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Wednesday, May 22, 2013

In re: HP Inkjet Printer Litigation: Ninth Circuit Issues Decision on Attorney Fees In Coupon Class Action Settlements

In re: HP Inkjet Printer Litigation, ___ F.3d ___ (9th Cir. 5/15/13), addresses attorney fee awards in coupon settlements under the Class Action Fairness Act (CAFA). 28 U.S.C. Sec. 1712(a)-(c).  

Plaintiffs sued HP for alleged unfair business practices relating to the use of ink cartridges in its inkjet printers. After years of litigation, the parties reached a global settlement, with HP agreeing to: provide class members up to $5 million worth of coupons; make additional disclosures on its website and in other materials; pay up to $950,000 for class notice and settlement administration costs; and pay up to $2,900,000 in attorneys’ fees and expenses. 

The district court approved the settlement.  It estimated the settlement's "ultimate value" to the class at $1.5 million, held that class counsel's fees should not exceed this figure, and awarded $1.5 million in fees and $600,000 in costs.  The objectors appealed, and the Ninth Circuit reversed, holding as follows: 

First, section 1712(a) provides that “the portion of any attorney’s fee award to class counsel that is attributable to the award of coupons shall be based on the value to class members of the coupons that are redeemed.” Attorneys’ fees are "attributable to" an award of coupons where "the [singular] award of the coupons is the condition precedent to the award of attorneys’ fees."  Slip op. at 16-20.  

Second, under section 1712(b), "if class counsel wants to be paid 'any' fees, and the 'recovery of the coupons is not used to determine' those fees, the entirety of the payment 'shall be' calculated 'based upon the amount of time class counsel reasonably expended working on the action,' i.e., using the lodestar method. Section 1712(b)(2) further confirms that a court may, in its discretion, apply an appropriate multiplier to any lodestar amount it awards under subsection (b)(1) for obtaining non-coupon relief."  Slip op. at 20-22.  

Third, section 1712(c) controls when the settlement includes both coupon and equitable relief, and the district court sets attorneys’ fees based on the value of the entire settlement, rather than solely on the basis of injunctive relief. In that case, 
the district court must perform two separate calculations to fully compensate class counsel. First, under subsection (a), the court must determine a reasonable contingency fee based on the actual redemption value of the coupons awarded. Second, under subsection (b), the court must determine a reasonable lodestar amount to compensate class counsel for any non-coupon relief obtained. This lodestar amount can be further adjusted upwards or downwards using an appropriate multiplier. § 1712(b)(2). In the end, the total amount of fees awarded under subsection (c) will be the sum of the amounts calculated under subsections (a) and (b).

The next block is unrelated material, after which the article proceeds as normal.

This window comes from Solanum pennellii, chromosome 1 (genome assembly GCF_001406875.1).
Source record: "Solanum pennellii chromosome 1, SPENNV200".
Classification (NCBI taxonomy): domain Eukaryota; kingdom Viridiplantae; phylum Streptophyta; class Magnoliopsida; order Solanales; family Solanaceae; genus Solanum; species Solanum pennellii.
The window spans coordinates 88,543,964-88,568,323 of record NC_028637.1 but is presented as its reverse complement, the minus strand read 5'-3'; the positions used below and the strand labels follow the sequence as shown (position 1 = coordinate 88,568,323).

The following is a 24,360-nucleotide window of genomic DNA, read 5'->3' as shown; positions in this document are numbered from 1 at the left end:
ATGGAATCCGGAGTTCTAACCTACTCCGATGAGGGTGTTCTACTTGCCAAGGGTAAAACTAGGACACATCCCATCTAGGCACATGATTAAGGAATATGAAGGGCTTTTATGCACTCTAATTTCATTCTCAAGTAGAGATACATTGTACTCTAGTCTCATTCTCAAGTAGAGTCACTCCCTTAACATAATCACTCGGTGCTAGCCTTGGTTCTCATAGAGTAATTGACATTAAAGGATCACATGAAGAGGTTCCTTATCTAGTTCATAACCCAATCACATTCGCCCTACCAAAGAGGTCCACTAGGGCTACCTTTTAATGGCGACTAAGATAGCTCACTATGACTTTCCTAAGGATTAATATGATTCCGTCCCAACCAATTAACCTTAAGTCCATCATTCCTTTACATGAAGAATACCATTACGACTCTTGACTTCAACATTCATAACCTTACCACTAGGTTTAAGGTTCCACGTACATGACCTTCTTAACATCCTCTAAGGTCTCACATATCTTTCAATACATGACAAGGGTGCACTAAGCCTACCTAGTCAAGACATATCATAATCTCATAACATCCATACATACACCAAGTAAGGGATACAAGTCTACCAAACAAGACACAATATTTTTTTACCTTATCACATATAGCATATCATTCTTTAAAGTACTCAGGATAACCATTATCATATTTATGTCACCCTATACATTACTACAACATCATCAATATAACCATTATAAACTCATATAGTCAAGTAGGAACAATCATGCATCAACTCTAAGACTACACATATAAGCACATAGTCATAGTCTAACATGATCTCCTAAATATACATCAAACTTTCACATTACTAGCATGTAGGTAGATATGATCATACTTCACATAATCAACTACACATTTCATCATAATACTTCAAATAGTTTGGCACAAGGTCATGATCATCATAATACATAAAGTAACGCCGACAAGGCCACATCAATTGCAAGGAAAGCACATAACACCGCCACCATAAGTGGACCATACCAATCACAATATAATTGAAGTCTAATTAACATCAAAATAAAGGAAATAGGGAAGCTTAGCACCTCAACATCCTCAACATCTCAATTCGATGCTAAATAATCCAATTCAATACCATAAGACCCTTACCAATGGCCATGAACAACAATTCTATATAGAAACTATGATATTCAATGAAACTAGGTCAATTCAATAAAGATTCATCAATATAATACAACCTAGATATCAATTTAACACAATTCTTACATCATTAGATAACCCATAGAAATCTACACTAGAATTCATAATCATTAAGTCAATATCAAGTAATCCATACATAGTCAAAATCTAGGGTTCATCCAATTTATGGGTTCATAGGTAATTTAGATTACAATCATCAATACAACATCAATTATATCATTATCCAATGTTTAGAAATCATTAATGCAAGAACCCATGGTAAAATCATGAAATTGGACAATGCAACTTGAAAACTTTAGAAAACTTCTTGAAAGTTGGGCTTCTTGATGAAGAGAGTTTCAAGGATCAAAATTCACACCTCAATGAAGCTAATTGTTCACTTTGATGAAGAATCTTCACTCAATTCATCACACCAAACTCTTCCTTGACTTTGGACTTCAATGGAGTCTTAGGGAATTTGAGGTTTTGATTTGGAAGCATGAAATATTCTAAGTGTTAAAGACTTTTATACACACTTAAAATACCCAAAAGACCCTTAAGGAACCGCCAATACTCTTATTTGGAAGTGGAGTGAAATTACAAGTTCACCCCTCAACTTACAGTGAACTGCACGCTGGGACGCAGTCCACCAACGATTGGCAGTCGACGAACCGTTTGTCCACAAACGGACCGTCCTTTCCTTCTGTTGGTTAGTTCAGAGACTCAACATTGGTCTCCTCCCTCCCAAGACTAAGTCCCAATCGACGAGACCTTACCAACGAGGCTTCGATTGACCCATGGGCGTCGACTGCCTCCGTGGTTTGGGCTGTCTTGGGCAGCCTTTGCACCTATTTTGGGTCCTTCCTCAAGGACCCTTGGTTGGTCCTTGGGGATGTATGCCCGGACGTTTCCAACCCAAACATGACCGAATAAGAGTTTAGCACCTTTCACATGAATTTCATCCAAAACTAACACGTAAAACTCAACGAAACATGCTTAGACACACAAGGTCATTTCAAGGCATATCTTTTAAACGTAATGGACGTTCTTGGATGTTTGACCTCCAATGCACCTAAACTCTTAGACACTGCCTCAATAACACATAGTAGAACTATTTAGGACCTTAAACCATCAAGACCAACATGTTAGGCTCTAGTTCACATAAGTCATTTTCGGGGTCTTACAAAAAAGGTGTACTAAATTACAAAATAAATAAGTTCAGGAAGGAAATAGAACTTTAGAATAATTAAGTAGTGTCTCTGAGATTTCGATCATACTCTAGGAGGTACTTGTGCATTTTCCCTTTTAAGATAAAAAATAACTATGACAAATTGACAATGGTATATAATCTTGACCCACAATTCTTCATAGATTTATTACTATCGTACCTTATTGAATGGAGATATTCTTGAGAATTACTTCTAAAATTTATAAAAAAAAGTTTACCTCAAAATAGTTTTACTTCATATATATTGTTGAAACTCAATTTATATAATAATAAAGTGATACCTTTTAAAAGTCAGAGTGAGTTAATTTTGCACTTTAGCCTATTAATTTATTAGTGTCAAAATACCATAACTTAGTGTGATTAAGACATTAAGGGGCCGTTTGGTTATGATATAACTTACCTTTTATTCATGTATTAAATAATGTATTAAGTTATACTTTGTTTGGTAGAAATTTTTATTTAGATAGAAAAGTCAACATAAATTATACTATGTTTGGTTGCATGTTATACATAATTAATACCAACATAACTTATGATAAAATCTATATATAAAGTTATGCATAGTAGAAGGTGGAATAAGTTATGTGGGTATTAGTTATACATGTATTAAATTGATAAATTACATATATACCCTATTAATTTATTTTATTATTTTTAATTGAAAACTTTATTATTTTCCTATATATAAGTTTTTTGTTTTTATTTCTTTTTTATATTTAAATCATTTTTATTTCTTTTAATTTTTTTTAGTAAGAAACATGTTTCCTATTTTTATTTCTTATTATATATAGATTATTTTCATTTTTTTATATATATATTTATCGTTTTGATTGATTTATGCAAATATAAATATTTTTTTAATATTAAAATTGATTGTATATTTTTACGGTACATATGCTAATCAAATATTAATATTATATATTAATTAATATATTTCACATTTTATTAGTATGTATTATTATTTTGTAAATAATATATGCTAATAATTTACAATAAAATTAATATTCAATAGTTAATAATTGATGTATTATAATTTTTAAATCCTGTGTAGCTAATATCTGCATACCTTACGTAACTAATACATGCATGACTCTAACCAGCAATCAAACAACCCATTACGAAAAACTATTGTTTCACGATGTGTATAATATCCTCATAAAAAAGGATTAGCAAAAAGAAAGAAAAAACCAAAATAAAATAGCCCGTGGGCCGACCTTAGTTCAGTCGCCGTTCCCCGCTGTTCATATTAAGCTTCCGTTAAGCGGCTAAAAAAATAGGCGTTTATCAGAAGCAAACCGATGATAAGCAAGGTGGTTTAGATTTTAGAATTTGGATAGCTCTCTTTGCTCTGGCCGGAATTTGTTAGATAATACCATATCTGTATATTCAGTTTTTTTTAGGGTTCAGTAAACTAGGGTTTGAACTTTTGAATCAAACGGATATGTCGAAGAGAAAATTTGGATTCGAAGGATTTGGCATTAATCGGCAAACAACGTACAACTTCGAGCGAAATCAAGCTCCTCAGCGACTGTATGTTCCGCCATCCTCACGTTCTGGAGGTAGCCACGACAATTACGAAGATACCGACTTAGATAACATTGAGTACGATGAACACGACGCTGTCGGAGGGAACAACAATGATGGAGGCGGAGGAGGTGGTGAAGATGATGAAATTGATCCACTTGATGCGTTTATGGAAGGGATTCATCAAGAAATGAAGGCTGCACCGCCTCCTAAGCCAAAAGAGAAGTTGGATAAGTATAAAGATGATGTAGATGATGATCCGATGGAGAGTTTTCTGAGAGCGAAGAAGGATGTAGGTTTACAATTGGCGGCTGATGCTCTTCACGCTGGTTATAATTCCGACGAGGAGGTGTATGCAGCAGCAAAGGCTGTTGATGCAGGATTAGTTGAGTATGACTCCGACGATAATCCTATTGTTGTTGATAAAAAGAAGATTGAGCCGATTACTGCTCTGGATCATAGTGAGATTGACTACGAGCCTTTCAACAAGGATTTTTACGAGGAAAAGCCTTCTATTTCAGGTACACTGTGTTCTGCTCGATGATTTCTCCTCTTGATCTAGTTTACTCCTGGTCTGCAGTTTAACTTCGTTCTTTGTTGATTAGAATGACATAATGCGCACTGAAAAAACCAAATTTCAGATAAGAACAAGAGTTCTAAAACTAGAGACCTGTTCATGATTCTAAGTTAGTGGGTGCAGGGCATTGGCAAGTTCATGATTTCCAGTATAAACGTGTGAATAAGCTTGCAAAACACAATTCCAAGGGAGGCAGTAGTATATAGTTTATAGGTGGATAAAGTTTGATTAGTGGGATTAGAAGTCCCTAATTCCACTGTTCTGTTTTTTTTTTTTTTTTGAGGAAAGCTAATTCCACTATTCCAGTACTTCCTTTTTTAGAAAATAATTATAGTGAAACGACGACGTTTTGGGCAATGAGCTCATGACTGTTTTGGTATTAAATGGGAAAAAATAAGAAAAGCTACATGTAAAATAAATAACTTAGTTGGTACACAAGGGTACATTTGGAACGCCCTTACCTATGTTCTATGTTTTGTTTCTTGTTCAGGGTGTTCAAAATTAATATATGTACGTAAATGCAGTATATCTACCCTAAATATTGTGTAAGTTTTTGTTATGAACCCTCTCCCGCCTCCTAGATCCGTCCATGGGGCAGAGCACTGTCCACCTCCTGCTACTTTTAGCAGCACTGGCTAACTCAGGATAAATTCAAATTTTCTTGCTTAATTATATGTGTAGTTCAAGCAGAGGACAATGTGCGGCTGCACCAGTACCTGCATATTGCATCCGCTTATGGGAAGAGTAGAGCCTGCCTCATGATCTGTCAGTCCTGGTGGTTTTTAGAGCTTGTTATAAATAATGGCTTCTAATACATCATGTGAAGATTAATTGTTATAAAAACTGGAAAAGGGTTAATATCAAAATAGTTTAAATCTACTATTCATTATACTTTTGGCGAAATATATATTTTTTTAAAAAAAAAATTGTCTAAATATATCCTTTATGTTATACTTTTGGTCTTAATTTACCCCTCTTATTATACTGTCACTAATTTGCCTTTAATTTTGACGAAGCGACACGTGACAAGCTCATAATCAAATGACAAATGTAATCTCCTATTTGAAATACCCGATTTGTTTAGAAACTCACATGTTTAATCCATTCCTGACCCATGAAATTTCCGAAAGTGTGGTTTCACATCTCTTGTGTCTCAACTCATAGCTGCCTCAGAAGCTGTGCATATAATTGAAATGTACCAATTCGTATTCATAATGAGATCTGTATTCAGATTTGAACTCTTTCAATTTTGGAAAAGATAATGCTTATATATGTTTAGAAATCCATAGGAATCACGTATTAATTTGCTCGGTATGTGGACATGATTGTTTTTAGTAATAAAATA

Slip op. at 22-26.  

In the present case, the district court erred in awarding attorney fees based on its estimate of the "ultimate value" of the settlement.
The district court awarded lodestar fees based on its supposition that the “ultimate value” of this settlement is $1.5 million. This $1.5 million figure included the court’s valuation of both the injunctive and coupon relief. But § 1712(a) and (c) required the district court to calculate the redemption value of the coupons before awarding any attorneys’ fees that were “attributable to” the coupon relief. Hence, the district court abused its discretion where it made a rough estimate of the ultimate value of this settlement, and then awarded fees in exchange for obtaining coupon relief without considering the redemption value of the coupons.  
We note, however, that the responsibility for this error lies principally with the parties. Because the settlement agreement specifies that no coupons may issue until after entry of a final judgment, it would have been impossible for the district court to calculate the redemption value of the coupons as required by § 1712(a). By structuring the settlement in this way, the parties essentially invited the error here. Of course, had the settlement been structured so that the redemption value of the coupons was ascertainable before final settlement approval, plaintiffs’ attorneys would have been entitled to seek compensation for both the coupon and the injunctive relief obtained for the class. See § 1712(c). Because the parties did not do so, however, we are required to reverse. 
Slip op. at 27-28. The Court concluded:  

Under § 1712 of CAFA, a district court may not award attorneys’ fees to class counsel that are “attributable to” an award of coupons without first considering the redemption value of the coupons. A district court may, however, award lodestar fees to compensate class counsel for any non-coupon relief they obtain, such as injunctive relief. Because the attorneys’ fees award in this case violates § 1712, we reverse and remand to the district court for further proceedings consistent with this opinion. 
The opinion is available here.  

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